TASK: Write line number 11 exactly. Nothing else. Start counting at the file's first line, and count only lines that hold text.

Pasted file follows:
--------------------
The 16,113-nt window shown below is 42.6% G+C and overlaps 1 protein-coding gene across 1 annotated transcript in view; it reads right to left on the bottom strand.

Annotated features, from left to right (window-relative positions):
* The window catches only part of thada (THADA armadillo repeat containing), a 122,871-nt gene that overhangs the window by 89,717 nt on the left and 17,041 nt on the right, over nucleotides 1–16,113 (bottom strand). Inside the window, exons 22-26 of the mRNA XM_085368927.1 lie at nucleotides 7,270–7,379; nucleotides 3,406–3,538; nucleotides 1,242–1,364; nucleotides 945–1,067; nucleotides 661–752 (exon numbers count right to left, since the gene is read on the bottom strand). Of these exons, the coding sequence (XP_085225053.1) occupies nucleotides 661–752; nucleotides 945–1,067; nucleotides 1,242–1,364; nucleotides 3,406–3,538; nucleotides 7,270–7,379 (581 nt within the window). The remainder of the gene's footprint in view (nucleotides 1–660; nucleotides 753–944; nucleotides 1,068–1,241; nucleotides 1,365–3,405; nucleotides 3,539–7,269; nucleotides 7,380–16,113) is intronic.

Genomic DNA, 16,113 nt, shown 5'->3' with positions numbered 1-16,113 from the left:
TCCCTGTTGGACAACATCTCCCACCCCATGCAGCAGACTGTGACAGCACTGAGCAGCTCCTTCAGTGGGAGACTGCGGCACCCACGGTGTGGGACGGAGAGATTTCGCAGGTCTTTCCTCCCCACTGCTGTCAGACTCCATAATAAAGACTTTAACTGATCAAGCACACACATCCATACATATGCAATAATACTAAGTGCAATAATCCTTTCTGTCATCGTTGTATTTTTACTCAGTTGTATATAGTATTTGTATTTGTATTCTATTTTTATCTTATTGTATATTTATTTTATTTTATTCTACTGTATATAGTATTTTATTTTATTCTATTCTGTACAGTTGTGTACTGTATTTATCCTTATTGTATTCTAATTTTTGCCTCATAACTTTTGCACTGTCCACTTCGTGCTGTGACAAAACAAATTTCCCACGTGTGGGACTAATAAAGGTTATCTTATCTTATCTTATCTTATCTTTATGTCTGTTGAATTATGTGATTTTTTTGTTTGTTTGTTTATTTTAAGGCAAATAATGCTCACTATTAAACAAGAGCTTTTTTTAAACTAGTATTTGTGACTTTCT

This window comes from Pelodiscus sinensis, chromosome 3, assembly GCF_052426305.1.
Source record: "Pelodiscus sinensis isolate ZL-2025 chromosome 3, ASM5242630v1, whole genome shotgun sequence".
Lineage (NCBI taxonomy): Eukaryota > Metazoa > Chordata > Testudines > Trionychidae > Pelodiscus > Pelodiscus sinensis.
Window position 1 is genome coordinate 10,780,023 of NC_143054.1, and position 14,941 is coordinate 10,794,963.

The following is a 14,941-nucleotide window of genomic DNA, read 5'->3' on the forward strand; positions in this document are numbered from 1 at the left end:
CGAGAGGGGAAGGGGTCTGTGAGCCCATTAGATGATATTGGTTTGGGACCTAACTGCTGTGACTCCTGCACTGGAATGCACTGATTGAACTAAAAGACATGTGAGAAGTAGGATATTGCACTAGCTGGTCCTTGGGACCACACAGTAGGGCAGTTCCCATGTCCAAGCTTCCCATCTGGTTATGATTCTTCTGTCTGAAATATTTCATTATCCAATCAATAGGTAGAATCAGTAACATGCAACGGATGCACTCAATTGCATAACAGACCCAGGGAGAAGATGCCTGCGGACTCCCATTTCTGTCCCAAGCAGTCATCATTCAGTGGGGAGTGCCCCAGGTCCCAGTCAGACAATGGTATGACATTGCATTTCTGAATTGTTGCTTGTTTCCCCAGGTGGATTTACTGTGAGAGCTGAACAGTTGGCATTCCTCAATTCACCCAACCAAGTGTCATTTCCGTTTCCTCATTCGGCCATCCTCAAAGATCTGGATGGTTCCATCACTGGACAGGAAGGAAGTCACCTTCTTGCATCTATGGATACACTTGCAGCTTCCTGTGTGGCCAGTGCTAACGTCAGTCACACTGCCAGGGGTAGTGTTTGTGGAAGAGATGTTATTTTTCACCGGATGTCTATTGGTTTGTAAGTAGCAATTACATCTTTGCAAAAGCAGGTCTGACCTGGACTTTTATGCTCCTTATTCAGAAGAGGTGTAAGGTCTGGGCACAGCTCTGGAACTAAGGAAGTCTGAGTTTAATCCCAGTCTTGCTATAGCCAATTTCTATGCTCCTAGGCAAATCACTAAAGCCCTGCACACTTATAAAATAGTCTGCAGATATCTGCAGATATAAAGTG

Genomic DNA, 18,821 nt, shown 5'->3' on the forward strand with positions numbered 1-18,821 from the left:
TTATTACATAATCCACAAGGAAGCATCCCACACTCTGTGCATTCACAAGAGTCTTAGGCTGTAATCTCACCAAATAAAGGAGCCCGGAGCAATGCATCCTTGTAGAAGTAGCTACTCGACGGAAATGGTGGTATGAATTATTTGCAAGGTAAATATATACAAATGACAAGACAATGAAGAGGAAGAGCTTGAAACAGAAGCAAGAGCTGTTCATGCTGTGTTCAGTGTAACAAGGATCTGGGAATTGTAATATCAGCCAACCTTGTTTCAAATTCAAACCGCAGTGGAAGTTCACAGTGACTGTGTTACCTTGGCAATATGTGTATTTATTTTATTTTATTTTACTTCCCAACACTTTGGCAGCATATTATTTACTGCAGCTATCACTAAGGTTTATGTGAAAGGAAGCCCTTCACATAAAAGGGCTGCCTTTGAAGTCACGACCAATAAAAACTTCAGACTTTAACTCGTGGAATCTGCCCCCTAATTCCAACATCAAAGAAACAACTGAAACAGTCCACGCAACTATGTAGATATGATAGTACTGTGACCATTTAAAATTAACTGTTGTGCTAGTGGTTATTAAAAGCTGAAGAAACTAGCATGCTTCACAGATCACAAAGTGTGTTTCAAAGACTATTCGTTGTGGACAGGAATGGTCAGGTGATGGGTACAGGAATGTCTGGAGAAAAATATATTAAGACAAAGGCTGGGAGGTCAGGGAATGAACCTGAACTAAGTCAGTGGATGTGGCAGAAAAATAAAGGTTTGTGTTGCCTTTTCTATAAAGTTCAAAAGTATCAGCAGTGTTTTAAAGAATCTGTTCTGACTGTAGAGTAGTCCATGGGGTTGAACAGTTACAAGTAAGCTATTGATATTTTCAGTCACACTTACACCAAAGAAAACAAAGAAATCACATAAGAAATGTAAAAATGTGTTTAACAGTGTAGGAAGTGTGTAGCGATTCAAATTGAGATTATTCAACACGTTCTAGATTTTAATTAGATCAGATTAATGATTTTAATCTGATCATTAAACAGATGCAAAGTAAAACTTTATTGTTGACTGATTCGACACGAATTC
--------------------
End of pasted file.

CGAGAGGGGAAGGGGTCTGTGAGCCCATTAGATGATATTGGTTTGGGACCTAACTGCTGTGACTCCTGCACTGGAATGCACTGATTGAACTAAAAGACATGTGAGAAGTAGGATATTGCACTAGCTGGTCCTTGGGACCACACAGTAGGGCAGTTCCCATGTCCAAGCTTCCCATCTGGTTATGATTCTTCTGTCTGAAATATTTCATTATCCAATCAATAGGTAGAATCAGTAACATGCAACGGATGCACTCAATTGCATAACAGACCCAGGGAGAAGATGCCTGCGGACTCCCATTTCTGTCCCAAGCAGTCATCATTCAGTGGGGAGTGCCCCAGGTCCCAGTCAGACAATGGTATGACATTGCATTTCTGAATTGTTGCTTGTTTCCCCAGGTGGATTTACTGTGAGAGCTGAACAGTTGGCATTCCTCAATTCACCCAACCAAGTGTCATTTCCGTTTCCTCATTCGGCCATCCTCAAAGATCTGGATGGTTCCATCACTGGACAGGAAGGAAGTCACCTTCTTGCATCTATGGATACACTTGCAGCTTCCTGTGTGGCCAGTGCTAACGTCAGTCACACTGCCAGGGGTAGTGTTTGTGGAAGAGATGTTATTTTTCACCGGATGTCTATTGGTTTGTAAGTAGCAATTACATCTTTGCAAAAGCAGGTCTGACCTGGACTTTTATGCTCCTTATTCAGAAGAGGTGTAAGGTCTGGGCACAGCTCTGGAACTAAGGAAGTCTGAGTTTAATCCCAGTCTTGCTATAGCCAATTTCTATGCTCCTAGGCAAATCACTAAAGCCCTGCACACTTATAAAATAGTCTGCAGATATCTGCAGATATAAAGTG